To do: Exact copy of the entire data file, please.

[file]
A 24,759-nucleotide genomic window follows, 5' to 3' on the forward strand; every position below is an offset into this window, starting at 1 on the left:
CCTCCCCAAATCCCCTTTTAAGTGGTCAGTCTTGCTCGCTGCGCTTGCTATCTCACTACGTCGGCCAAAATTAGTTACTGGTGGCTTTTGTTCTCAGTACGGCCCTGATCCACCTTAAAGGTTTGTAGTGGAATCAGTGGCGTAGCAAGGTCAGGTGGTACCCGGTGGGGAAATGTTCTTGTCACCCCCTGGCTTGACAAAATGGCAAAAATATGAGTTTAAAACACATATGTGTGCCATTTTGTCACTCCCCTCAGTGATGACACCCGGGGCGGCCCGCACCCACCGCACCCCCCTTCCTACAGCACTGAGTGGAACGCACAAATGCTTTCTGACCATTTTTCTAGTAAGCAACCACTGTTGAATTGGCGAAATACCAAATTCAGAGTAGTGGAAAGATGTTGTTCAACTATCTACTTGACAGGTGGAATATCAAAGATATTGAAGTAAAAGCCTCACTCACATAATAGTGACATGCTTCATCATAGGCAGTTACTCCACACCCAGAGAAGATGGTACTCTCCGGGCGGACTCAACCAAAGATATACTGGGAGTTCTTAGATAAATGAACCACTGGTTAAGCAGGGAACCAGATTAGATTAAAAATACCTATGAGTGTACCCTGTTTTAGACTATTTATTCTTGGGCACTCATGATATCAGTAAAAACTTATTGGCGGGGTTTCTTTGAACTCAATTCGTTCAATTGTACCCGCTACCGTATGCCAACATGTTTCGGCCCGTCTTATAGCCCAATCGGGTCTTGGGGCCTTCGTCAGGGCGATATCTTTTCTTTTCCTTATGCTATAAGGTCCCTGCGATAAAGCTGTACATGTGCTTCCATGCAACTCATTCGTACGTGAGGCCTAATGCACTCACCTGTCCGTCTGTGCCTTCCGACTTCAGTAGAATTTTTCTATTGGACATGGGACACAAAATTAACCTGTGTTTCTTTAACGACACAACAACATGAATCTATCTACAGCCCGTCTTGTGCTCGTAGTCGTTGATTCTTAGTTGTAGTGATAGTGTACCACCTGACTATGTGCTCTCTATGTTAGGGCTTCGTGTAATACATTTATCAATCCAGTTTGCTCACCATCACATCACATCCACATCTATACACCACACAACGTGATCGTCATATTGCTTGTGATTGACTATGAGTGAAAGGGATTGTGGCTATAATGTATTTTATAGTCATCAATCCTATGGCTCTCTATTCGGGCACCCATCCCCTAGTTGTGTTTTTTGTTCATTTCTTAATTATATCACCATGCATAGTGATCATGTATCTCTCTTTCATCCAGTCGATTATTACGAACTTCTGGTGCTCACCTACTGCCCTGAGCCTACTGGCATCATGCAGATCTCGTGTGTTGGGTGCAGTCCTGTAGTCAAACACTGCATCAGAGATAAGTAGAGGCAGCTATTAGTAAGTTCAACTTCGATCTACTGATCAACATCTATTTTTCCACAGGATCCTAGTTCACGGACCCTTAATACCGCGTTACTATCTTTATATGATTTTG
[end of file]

A 24,759-nucleotide genomic window follows, 5' to 3' on the forward strand; every position below is an offset into this window, starting at 1 on the left:
CCTCCCCAAATCCCCTTTTAAGTGGTCAGTCTTGCTCGCTGCGCTTGCTATCTCACTACGTCGGCCAAAATTAGTTACTGGTGGCTTTTGTTCTCAGTACGGCCCTGATCCACCTTAAAGGTTTGTAGTGGAATCAGTGGCGTAGCAAGGTCAGGTGGTACCCGGTGGGGAAATGTTCTTGTCACCCCCTGGCTTGACAAAATGGCAAAAATATGAGTTTAAAACACATATGTGTGCCATTTTGTCACTCCCCTCAGTGATGACACCCGGGGCGGCCCGCACCCACCGCACCCCCCTTCCTACAGCACTGAGTGGAACGCACAAATGCTTTCTGACCATTTTTCTAGTAAGCAACCACTGTTGAATTGGCGAAATACCAAATTCAGAGTAGTGGAAAGATGTTGTTCAACTATCTACTTGACAGGTGGAATATCAAAGATATTGAAGTAAAAGCCTCACTCACATAATAGTGACATGCTTCATCATAGGCAGTTACTCCACACCCAGAGAAGATGGTACTCTCCGGGCGGACTCAACCAAAGATATACTGGGAGTTCTTAGATAAATGAACCACTGGTTAAGCAGGGAACCAGATTAGATTAAAAATACCTATGAGTGTACCCTGTTTTAGACTATTTATTCTTGGGCACTCATGATATCAGTAAAAACTTATTGGCGGGGTTTCTTTGAACTCAATTCGTTCAATTGTACCCGCTACCGTATGCCAACATGTTTCGGCCCGTCTTATAGCCCAATCGGGTCTTGGGGCCTTCGTCAGGGCGATATCTTTTCTTTTCCTTATGCTATAAGGTCCCTGCGATAAAGCTGTACATGTGCTTCCATGCAACTCATTCGTACGTGAGGCCTAATGCACTCACCTGTCCGTCTGTGCCTTCCGACTTCAGTAGAATTTTTCTATTGGACATGGGACACAAAATTAACCTGTGTTTCTTTAACGACACAACAACATGAATCTATCTACAGCCCGTCTTGTGCTCGTAGTCGTTGATTCTTAGTTGTAGTGATAGTGTACCACCTGACTATGTGCTCTCTATGTTAGGGCTTCGTGTAATACATTTATCAATCCAGTTTGCTCACCATCACATCACATCCACATCTATACACCACACAACGTGATCGTCATATTGCTTGTGATTGACTATGAGTGAAAGGGATTGTGGCTATAATGTATTTTATAGTCATCAATCCTATGGCTCTCTATTCGGGCACCCATCCCCTAGTTGTGTTTTTTGTTCATTTCTTAATTATATCACCATGCATAGTGATCATGTATCTCTCTTTCATCCAGTCGATTATTACGAACTTCTGGTGCTCACCTACTGCCCTGAGCCTACTGGCATCATGCAGATCTCGTGTGTTGGGTGCAGTCCTGTAGTCAAACACTGCATCAGAGATAAGTAGAGGCAGCTATTAGTAAGTTCAACTTCGATCTACTGATCAACATCTATTTTTCCACAGGATCCTAGTTCACGGACCCTTAATACCGCGTTACTATCTTTATATGATTTTG